Tuesday's HOT MIC
Here is some food for thought:
January 3, 2017: According to FNC, "outgoing Attorney General Loretta Lynch secretly signed an order directing the National Security Agency -- America’s 60,000-person-strong domestic spying apparatus -- to make available raw spying data to all other federal intelligence agencies, which then can pass it on to their counterparts in foreign countries and in the 50 states upon request."
January 5, 2017: Meeting with Obama, Biden, Rice, Yates, Comey according to Rice's email to herself.
January 10, 2017: Jim Sciutto, Jake Tapper, Evan Perez and Carl Bernstein broke the story in the WaPo that allowed the dossier to go public.
The classified briefings last week were presented by four of the senior-most US intelligence chiefs -- Director of National Intelligence James Clapper, FBI Director James Comey, CIA Director John Brennan, and NSA Director Admiral Mike Rogers.
So "last week" would be January 2-6, 2017. When was Trump informed of the dossier? Before or after the meeting referenced in the Rice email?
Your (almost) Daily Bee:
That's a miracle I could sink my teeth into.
In praise of comedy done very, very well:
The Los Angeles Magazine interview with O'Hara calls her "one of our finest imports," and I couldn't agree more.
Around the holidays at the end of last year, I binge-watched the first two seasons of O'Hara's current show "Schitt's Creek" at the suggestion of my best friend. When I heard that O'Hara was working with Eugene Levy again I was annoyed with myself for not having found out sooner.
The show is one of the few comedies in the last decade and a half to get a laugh out of me. And it gets a lot of laughs out of me. The entire cast is superb. There isn't a wasted performance. Levy's son Daniel writes comedy as well as he acts it.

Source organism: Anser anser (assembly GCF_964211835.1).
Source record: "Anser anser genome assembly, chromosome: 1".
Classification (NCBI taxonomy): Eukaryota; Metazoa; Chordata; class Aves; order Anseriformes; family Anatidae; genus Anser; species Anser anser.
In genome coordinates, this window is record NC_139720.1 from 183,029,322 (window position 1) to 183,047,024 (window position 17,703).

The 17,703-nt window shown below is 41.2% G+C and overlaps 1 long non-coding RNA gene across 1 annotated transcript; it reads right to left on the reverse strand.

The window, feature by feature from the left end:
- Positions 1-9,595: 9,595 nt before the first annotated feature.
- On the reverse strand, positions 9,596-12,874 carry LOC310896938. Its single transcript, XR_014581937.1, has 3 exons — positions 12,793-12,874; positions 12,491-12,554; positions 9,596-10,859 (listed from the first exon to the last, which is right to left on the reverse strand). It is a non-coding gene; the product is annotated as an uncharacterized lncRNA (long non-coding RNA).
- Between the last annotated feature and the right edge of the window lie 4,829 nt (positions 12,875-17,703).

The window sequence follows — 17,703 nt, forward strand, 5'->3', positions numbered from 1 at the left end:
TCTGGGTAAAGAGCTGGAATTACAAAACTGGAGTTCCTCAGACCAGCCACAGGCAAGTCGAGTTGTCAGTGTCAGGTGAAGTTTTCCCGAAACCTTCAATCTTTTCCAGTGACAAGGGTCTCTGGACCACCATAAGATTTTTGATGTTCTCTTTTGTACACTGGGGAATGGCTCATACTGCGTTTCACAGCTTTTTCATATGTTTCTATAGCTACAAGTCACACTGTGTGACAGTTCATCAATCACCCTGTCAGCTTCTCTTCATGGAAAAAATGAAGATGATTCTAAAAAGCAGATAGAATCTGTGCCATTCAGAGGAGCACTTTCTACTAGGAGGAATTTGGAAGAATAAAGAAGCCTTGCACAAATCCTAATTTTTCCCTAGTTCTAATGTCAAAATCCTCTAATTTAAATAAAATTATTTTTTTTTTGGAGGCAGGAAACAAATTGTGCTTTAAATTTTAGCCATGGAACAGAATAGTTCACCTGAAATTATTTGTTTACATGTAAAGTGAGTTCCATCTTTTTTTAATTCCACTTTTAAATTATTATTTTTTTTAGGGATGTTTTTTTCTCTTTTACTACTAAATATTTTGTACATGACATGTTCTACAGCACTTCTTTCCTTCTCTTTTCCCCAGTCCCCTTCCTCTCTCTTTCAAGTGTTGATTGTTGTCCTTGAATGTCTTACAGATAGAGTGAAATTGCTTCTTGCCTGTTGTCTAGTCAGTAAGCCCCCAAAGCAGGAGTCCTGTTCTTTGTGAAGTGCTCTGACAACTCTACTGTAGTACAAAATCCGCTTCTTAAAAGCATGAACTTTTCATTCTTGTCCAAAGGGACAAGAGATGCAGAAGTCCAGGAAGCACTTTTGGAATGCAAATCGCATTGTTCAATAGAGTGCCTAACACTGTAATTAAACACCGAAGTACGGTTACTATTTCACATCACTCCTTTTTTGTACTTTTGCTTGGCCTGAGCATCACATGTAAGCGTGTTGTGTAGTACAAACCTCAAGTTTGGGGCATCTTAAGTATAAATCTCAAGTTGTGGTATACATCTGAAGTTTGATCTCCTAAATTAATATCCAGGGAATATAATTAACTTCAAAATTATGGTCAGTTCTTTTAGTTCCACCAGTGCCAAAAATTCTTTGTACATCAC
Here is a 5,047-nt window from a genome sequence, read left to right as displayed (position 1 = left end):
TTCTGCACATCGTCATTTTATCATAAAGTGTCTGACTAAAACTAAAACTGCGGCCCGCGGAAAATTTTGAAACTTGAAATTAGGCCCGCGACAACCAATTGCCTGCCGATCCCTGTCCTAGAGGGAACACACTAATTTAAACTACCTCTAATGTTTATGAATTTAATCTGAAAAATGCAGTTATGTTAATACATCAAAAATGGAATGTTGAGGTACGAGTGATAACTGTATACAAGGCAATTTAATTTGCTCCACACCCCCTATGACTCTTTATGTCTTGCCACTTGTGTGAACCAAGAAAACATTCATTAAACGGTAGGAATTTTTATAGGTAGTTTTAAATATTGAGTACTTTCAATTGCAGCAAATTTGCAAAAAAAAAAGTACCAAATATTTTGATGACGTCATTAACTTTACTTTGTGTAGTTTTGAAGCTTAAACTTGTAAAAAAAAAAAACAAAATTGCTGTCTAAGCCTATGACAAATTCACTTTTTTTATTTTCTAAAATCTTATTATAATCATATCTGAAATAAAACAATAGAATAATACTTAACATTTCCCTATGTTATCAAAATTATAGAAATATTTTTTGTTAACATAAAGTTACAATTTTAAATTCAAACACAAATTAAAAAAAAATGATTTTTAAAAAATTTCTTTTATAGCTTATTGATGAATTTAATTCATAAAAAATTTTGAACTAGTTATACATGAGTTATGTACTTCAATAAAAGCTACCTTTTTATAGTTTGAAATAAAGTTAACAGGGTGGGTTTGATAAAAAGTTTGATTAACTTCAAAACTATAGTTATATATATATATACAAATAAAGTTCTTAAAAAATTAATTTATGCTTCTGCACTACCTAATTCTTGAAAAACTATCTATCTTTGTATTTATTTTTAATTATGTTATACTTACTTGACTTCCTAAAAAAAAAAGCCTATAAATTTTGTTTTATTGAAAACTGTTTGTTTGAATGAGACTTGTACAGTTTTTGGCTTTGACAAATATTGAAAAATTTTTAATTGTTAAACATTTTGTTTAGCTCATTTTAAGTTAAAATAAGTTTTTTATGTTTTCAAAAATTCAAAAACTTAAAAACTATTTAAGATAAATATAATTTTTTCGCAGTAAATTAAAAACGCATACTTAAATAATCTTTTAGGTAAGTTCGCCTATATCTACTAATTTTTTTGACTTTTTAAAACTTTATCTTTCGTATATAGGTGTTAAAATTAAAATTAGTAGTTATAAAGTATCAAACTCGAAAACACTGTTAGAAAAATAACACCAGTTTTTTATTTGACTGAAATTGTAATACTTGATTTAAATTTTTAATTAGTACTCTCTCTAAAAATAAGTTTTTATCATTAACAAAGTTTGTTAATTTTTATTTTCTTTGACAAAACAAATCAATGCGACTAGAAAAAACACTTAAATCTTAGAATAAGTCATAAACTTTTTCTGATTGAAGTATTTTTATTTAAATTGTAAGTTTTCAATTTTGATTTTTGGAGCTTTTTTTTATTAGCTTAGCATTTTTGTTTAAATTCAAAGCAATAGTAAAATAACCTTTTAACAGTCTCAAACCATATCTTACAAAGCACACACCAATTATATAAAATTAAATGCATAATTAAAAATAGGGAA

When I called my buddy to give him my assessment after watching a few episodes, I couldn't stop marveling about O'Hara's performance. I'd forgotten how ridiculously good she is. Her character in this show is written as over-the-top and she is one of the few actresses who can play something like that even bigger than it's written and still make it more about the timing than just the outlandish nature of the role.
As a stand-up, I'm not always much of a fan of sketch comedy or the people who do it. More often than not, it's self-indulgent and tedious. When it's good, however, it's very good. As a young comedian, I loved Canada's "SCTV," which featured not only O'Hara and Levy, but John Candy, Dave Thomas, Rick Moranis and many others. It was insane and hilarious.
I don't want to undersell Eugene Levy's performance in "Schitt's Creek" here. His chops have aged like fine wine as well. However, even if every other role in the show put me to sleep, O'Hara would keep me watching.
We can't allow the second anniversary of Justice Scalia's death to pass without notice. Twitter is (predictably) lit up with vicious liberals virtue signaling about a man who's been gone for two years, screeching about how Republicans "stole" his seat and other such vituperative nonsense. I won't bother posting any of those — they're not worth the space nor aggravation. Instead, here are some fitting tributes:
Be sure to watch at least the first minute of this video to see Scalia own Dianne Feinstein. How has this woman been in the House since 1992 and elected office since 1978?